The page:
Derek Chauvin murdered George Floyd.
That truth has existed since Chauvin spent more than nine minutes with his knee on Floyd’s neck in Minneapolis last spring. And it would still be true, even if a jury hadn’t convicted Chauvin yesterday of two murder counts and a manslaughter charge.
But the gap would have been wider between what we know, and what we live, in this country had that jury not convicted him. And we all know how many times we’ve seen that gap present itself, glare at us, and challenge us to the activism and speaking-out that has defined the worldwide movement that the murder of George Floyd has inspired.
George Floyd was murdered.
George Floyd was murdered by a police officer.
George Floyd was murdered by a police officer who smirked and snarled while he literally choked the life out of Floyd.
It does feel good to be able to say that, and know that the law has acknowledged as much today. As much as it brings legal justice to this particular case, it signals an opportunity for more officers to be held accountable when they recklessly or cruelly take Black lives in America.
This is an old song that plays over and over in the nation’s ears. Police feel threatened or challenged by an African American or person of color, and they act with extreme prejudice — shooting or choking or beating that person to death.
And the refrain goes: no charges. Or reduced charges. Or, always an outrage, an acquittal.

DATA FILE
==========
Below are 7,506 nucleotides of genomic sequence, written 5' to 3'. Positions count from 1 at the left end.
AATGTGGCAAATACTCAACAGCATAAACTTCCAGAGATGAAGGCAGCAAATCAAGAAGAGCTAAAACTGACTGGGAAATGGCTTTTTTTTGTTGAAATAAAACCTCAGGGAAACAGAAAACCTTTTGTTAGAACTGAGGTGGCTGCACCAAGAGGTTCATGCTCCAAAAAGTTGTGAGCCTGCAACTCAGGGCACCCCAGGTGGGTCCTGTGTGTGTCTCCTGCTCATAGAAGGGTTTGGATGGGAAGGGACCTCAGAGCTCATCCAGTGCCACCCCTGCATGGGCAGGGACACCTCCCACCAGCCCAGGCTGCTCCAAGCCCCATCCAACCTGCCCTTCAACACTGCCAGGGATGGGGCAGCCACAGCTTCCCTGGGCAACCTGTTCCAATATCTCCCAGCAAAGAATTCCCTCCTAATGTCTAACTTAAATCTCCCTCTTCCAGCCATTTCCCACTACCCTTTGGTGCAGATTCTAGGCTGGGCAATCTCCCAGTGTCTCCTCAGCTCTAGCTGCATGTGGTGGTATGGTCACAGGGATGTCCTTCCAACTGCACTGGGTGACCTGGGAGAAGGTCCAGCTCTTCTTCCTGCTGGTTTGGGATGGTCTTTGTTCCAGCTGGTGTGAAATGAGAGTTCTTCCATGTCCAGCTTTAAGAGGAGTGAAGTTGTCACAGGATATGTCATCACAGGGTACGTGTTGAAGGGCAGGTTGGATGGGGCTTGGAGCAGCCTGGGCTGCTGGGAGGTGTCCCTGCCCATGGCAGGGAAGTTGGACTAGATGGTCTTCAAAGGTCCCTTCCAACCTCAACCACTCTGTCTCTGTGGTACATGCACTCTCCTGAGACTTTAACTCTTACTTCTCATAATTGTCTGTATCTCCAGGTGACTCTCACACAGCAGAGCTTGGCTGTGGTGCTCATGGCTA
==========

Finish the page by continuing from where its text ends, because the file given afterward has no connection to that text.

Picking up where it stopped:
It matters that this case was different. It matters that Minnesota’s highest ranking law enforcement official, attorney general Keith Ellison, made sure Chauvin would not escape culpability. And it says to other officers, just a little, that they too could be held responsible for taking lives outside of emergency contexts.
Ellison, a Detroit native, said as much yesterday, and his words undoubtedly will ring through police stations nationwide, and — we hope — will help inspire the massive rethinking of policing that’s long overdue.
But as much as I’m hoping that’s true, as much as I need that to be true, for my 17-year-old son, for my 15-year-old daughter, for my friends and neighbors and fellow citizens — I know how far we still have to go on this issue.
I don’t just know it. I feel it. I feel it whenever my son drives his car to school, or to work, or to sports practice. I feel it whenever my daughter talks excitedly about her chance for mobile freedom, to be unfettered in the exploration of her city and world with a driver’s license, and a car.
Fear. That a police officer will see them only for the color they are, and that there’s not enough restraint — internal or external — on police to hold them back from the unimaginable.
The thing that keeps popping into my head about George Floyd today is the way that Minneapolis police first described his murder, in the first reports of it. The department said a suspect had died in a “medical incident” while being arrested. A medical incident.
From that initial lie to this moment, it has fallen too hard, too long, on people of strong will and determination to reach for the accountability, and justice that the police were instantly trying to avoid after Chauvin killed Floyd. It was instinct, on their part, to cover, to obfuscate, to lie, in order to protect their authority to kill at will.
Justice had to go way too far, in this case, to conquer that instinct. And this was too common a story in our nation. It is the very water in which we all swim as Americans.
Justice. Today, yes. We have it. But tomorrow? It’s not ever assured.